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Researchers Apply Supercomputing to Question of Matter, Antimatter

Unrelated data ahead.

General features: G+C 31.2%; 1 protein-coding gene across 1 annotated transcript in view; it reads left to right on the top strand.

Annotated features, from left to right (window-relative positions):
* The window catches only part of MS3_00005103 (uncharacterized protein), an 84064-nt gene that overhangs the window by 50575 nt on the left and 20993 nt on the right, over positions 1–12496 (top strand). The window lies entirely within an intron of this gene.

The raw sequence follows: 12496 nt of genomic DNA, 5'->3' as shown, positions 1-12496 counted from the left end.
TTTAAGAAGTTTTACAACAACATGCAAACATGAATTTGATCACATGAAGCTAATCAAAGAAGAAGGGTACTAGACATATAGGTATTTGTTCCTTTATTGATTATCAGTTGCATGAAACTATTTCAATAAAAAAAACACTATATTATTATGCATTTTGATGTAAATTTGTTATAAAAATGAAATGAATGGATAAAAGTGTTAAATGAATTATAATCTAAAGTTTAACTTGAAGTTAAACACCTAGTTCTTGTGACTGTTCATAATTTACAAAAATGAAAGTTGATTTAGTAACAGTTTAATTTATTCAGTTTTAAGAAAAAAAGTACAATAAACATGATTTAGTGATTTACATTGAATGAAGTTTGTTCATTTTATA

An international team of scientists report they have used supercomputing to calculate subatomic particle decay, which they say represents a landmark in verifying basic physics theory. The calculation relates to matter-antimatter asymmetry, which the scientists call “one of the most profound questions in science today.” They say that exploring exactly how and why subparticles decay could help answer many important questions. The researchers developed new computing techniques using several of the world’s fastest supercomputers to accurately describe the decay process as a computational problem. Their calculations required 54 million processing hours on the US Argonne National Laboratory’s Intrepid BlueGene/P supercomputer. Other supercomputing resources used included the Ds Cluster at US Fermi National Laboratory, as well as the Iridis Cluster at the University of Southampton and the DiRAC facility, both in the UK. The researchers say this work should also lead to the creation of new supercomputing technologies that will enable them to continue their work. They plan to publish their research in Physical Review Letters. (PhysOrg.com)(Brookhaven National Laboratory)

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